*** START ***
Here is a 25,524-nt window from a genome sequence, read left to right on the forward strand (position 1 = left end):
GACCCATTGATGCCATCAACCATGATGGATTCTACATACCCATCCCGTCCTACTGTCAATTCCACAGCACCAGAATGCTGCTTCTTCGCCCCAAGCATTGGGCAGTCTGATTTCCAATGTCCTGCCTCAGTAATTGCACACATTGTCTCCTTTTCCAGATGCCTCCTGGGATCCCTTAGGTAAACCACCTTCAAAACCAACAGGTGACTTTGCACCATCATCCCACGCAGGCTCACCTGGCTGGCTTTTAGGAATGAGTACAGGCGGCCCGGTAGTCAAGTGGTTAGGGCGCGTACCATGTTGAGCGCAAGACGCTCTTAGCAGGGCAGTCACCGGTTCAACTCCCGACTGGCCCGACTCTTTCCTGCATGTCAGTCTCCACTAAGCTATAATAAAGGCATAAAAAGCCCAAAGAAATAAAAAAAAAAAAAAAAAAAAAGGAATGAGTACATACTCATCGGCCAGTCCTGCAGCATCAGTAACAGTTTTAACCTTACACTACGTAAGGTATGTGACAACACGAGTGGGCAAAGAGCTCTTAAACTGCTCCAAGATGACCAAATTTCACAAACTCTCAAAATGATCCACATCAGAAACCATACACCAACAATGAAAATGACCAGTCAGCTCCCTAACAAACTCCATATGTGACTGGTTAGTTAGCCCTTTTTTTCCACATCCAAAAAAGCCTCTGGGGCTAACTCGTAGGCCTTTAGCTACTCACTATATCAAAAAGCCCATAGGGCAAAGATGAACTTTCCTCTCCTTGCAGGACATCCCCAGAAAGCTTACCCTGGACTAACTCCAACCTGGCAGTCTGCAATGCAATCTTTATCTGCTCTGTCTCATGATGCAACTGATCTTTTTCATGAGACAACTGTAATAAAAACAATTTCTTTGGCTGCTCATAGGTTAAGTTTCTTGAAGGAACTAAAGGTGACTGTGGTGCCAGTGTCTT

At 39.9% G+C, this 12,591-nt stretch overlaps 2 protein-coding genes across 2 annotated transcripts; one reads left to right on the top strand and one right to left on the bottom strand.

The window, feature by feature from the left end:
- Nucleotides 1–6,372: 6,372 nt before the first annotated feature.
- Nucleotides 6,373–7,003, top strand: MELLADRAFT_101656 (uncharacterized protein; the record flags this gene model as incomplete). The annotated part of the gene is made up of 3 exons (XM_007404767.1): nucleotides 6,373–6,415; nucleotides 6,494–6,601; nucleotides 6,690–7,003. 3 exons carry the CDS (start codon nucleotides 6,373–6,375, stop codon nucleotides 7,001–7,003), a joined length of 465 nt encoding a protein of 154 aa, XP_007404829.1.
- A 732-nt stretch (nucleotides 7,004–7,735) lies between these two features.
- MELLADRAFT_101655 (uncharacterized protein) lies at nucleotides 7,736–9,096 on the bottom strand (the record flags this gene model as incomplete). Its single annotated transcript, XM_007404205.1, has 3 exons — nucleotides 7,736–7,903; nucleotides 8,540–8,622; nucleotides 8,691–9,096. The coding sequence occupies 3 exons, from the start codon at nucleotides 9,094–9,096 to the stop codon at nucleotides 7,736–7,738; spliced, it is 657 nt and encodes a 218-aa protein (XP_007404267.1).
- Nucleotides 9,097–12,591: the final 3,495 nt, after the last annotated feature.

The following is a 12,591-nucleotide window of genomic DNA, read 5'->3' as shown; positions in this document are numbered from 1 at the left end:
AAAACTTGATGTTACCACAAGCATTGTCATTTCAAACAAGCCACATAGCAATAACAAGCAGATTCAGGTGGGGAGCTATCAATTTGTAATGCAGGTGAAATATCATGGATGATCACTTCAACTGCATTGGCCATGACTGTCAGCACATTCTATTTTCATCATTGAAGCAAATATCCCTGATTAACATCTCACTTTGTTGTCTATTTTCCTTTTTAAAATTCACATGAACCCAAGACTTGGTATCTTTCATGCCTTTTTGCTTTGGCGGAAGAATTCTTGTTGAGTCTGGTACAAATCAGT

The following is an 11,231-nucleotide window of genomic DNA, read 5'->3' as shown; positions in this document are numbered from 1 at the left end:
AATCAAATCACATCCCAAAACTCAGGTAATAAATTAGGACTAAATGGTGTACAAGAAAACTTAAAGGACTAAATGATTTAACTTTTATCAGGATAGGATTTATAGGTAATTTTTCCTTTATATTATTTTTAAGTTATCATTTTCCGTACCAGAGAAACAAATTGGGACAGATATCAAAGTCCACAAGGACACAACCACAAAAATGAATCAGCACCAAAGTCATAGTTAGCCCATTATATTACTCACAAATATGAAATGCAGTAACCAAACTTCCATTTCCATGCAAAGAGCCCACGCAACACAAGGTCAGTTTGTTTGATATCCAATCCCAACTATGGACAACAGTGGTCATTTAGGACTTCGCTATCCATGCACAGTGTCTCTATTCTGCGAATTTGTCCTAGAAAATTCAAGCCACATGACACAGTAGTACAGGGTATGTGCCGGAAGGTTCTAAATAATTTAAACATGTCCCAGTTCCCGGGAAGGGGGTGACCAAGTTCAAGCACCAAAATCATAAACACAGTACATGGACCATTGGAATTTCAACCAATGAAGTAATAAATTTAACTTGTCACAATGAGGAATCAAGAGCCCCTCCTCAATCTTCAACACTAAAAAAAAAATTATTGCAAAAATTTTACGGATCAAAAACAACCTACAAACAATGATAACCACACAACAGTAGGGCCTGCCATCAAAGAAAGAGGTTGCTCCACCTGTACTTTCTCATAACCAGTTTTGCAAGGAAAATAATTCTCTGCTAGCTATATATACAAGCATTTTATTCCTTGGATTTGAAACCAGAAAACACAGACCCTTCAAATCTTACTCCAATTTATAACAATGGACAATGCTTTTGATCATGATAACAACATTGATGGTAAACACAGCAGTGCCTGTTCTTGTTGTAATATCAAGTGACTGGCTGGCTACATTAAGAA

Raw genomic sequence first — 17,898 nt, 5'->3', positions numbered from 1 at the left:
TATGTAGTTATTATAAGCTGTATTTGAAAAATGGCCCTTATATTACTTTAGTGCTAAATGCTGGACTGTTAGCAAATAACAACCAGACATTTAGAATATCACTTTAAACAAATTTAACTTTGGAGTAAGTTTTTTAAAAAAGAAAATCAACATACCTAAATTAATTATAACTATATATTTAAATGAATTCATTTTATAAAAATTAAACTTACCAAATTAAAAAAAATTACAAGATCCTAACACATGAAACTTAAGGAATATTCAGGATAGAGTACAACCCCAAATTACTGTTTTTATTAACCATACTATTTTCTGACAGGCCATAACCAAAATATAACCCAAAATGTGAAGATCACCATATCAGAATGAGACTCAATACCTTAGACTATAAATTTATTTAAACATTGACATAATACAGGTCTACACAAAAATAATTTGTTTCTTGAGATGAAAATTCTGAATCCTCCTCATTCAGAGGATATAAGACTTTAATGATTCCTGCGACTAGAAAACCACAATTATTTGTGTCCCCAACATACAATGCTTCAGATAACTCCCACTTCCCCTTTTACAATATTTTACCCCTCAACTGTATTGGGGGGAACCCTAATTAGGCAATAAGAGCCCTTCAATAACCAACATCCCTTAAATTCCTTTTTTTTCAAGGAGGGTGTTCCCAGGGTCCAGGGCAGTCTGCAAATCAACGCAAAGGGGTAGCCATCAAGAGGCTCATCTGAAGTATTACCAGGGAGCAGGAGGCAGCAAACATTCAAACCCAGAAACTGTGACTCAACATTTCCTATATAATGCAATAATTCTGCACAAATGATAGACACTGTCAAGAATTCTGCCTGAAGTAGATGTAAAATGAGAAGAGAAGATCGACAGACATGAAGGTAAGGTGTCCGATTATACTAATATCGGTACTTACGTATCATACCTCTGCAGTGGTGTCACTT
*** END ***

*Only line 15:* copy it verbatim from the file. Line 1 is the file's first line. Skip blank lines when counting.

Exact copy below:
TATGTAGTTATTATAAGCTGTATTTGAAAAATGGCCCTTATATTACTTTAGTGCTAAATGCTGGACTGTTAGCAAATAACAACCAGACATTTAGAATATCACTTTAAACAAATTTAACTTTGGAGTAAGTTTTTTAAAAAAGAAAATCAACATACCTAAATTAATTATAACTATATATTTAAATGAATTCATTTTATAAAAATTAAACTTACCAAATTAAAAAAAATTACAAGATCCTAACACATGAAACTTAAGGAATATTCAGGATAGAGTACAACCCCAAATTACTGTTTTTATTAACCATACTATTTTCTGACAGGCCATAACCAAAATATAACCCAAAATGTGAAGATCACCATATCAGAATGAGACTCAATACCTTAGACTATAAATTTATTTAAACATTGACATAATACAGGTCTACACAAAAATAATTTGTTTCTTGAGATGAAAATTCTGAATCCTCCTCATTCAGAGGATATAAGACTTTAATGATTCCTGCGACTAGAAAACCACAATTATTTGTGTCCCCAACATACAATGCTTCAGATAACTCCCACTTCCCCTTTTACAATATTTTACCCCTCAACTGTATTGGGGGGAACCCTAATTAGGCAATAAGAGCCCTTCAATAACCAACATCCCTTAAATTCCTTTTTTTTCAAGGAGGGTGTTCCCAGGGTCCAGGGCAGTCTGCAAATCAACGCAAAGGGGTAGCCATCAAGAGGCTCATCTGAAGTATTACCAGGGAGCAGGAGGCAGCAAACATTCAAACCCAGAAACTGTGACTCAACATTTCCTATATAATGCAATAATTCTGCACAAATGATAGACACTGTCAAGAATTCTGCCTGAAGTAGATGTAAAATGAGAAGAGAAGATCGACAGACATGAAGGTAAGGTGTCCGATTATACTAATATCGGTACTTACGTATCATACCTCTGCAGTGGTGTCACTT